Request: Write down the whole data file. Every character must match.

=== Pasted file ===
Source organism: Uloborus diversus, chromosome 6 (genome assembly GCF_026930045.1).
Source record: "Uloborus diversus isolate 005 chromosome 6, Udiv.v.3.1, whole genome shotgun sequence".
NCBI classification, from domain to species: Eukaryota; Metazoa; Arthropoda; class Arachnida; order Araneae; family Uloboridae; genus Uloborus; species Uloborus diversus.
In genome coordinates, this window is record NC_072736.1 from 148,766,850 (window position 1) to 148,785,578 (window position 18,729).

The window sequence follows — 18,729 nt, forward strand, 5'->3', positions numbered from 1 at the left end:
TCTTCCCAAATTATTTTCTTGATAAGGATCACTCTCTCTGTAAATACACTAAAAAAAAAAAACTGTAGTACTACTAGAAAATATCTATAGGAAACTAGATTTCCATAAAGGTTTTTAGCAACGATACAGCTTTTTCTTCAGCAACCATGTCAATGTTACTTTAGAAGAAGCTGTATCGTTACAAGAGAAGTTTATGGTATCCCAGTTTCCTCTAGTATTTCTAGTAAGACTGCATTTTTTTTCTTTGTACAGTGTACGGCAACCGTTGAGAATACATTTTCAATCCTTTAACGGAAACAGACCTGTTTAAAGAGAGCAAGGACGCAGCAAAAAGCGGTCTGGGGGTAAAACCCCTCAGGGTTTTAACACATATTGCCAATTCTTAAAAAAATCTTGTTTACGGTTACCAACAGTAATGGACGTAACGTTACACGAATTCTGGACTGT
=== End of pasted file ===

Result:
Source organism: Uloborus diversus, chromosome 6 (genome assembly GCF_026930045.1).
Source record: "Uloborus diversus isolate 005 chromosome 6, Udiv.v.3.1, whole genome shotgun sequence".
NCBI classification, from domain to species: Eukaryota; Metazoa; Arthropoda; class Arachnida; order Araneae; family Uloboridae; genus Uloborus; species Uloborus diversus.
In genome coordinates, this window is record NC_072736.1 from 148,766,850 (window position 1) to 148,785,578 (window position 18,729).

The window sequence follows — 18,729 nt, forward strand, 5'->3', positions numbered from 1 at the left end:
TCTTCCCAAATTATTTTCTTGATAAGGATCACTCTCTCTGTAAATACACTAAAAAAAAAAAACTGTAGTACTACTAGAAAATATCTATAGGAAACTAGATTTCCATAAAGGTTTTTAGCAACGATACAGCTTTTTCTTCAGCAACCATGTCAATGTTACTTTAGAAGAAGCTGTATCGTTACAAGAGAAGTTTATGGTATCCCAGTTTCCTCTAGTATTTCTAGTAAGACTGCATTTTTTTTCTTTGTACAGTGTACGGCAACCGTTGAGAATACATTTTCAATCCTTTAACGGAAACAGACCTGTTTAAAGAGAGCAAGGACGCAGCAAAAAGCGGTCTGGGGGTAAAACCCCTCAGGGTTTTAACACATATTGCCAATTCTTAAAAAAATCTTGTTTACGGTTACCAACAGTAATGGACGTAACGTTACACGAATTCTGGACTGT